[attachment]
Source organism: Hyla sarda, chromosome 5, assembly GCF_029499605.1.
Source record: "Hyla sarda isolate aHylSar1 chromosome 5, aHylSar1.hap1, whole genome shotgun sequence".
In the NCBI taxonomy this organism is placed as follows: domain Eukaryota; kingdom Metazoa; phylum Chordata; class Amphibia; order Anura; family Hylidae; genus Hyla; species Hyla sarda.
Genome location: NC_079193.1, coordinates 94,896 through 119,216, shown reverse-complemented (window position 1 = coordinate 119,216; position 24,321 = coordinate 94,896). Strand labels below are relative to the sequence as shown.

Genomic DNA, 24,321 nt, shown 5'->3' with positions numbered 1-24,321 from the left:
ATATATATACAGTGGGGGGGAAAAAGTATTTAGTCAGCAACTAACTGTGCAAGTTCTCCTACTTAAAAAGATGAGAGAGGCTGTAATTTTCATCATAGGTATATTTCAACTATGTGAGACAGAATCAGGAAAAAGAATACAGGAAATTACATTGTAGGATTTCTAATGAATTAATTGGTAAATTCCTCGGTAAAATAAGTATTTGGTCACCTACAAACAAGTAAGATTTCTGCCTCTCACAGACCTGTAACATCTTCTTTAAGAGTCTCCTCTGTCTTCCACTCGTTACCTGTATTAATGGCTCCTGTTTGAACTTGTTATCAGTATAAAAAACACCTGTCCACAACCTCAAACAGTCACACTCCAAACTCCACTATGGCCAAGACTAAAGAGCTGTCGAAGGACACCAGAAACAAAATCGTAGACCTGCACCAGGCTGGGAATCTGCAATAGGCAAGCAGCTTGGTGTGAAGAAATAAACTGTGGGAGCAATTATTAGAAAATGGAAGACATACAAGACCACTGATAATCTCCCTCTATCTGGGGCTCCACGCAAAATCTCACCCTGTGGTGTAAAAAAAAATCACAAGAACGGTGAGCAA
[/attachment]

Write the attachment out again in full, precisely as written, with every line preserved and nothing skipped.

Source organism: Hyla sarda, chromosome 5, assembly GCF_029499605.1.
Source record: "Hyla sarda isolate aHylSar1 chromosome 5, aHylSar1.hap1, whole genome shotgun sequence".
In the NCBI taxonomy this organism is placed as follows: domain Eukaryota; kingdom Metazoa; phylum Chordata; class Amphibia; order Anura; family Hylidae; genus Hyla; species Hyla sarda.
Genome location: NC_079193.1, coordinates 94,896 through 119,216, shown reverse-complemented (window position 1 = coordinate 119,216; position 24,321 = coordinate 94,896). Strand labels below are relative to the sequence as shown.

Genomic DNA, 24,321 nt, shown 5'->3' with positions numbered 1-24,321 from the left:
ATATATATACAGTGGGGGGGAAAAAGTATTTAGTCAGCAACTAACTGTGCAAGTTCTCCTACTTAAAAAGATGAGAGAGGCTGTAATTTTCATCATAGGTATATTTCAACTATGTGAGACAGAATCAGGAAAAAGAATACAGGAAATTACATTGTAGGATTTCTAATGAATTAATTGGTAAATTCCTCGGTAAAATAAGTATTTGGTCACCTACAAACAAGTAAGATTTCTGCCTCTCACAGACCTGTAACATCTTCTTTAAGAGTCTCCTCTGTCTTCCACTCGTTACCTGTATTAATGGCTCCTGTTTGAACTTGTTATCAGTATAAAAAACACCTGTCCACAACCTCAAACAGTCACACTCCAAACTCCACTATGGCCAAGACTAAAGAGCTGTCGAAGGACACCAGAAACAAAATCGTAGACCTGCACCAGGCTGGGAATCTGCAATAGGCAAGCAGCTTGGTGTGAAGAAATAAACTGTGGGAGCAATTATTAGAAAATGGAAGACATACAAGACCACTGATAATCTCCCTCTATCTGGGGCTCCACGCAAAATCTCACCCTGTGGTGTAAAAAAAAATCACAAGAACGGTGAGCAA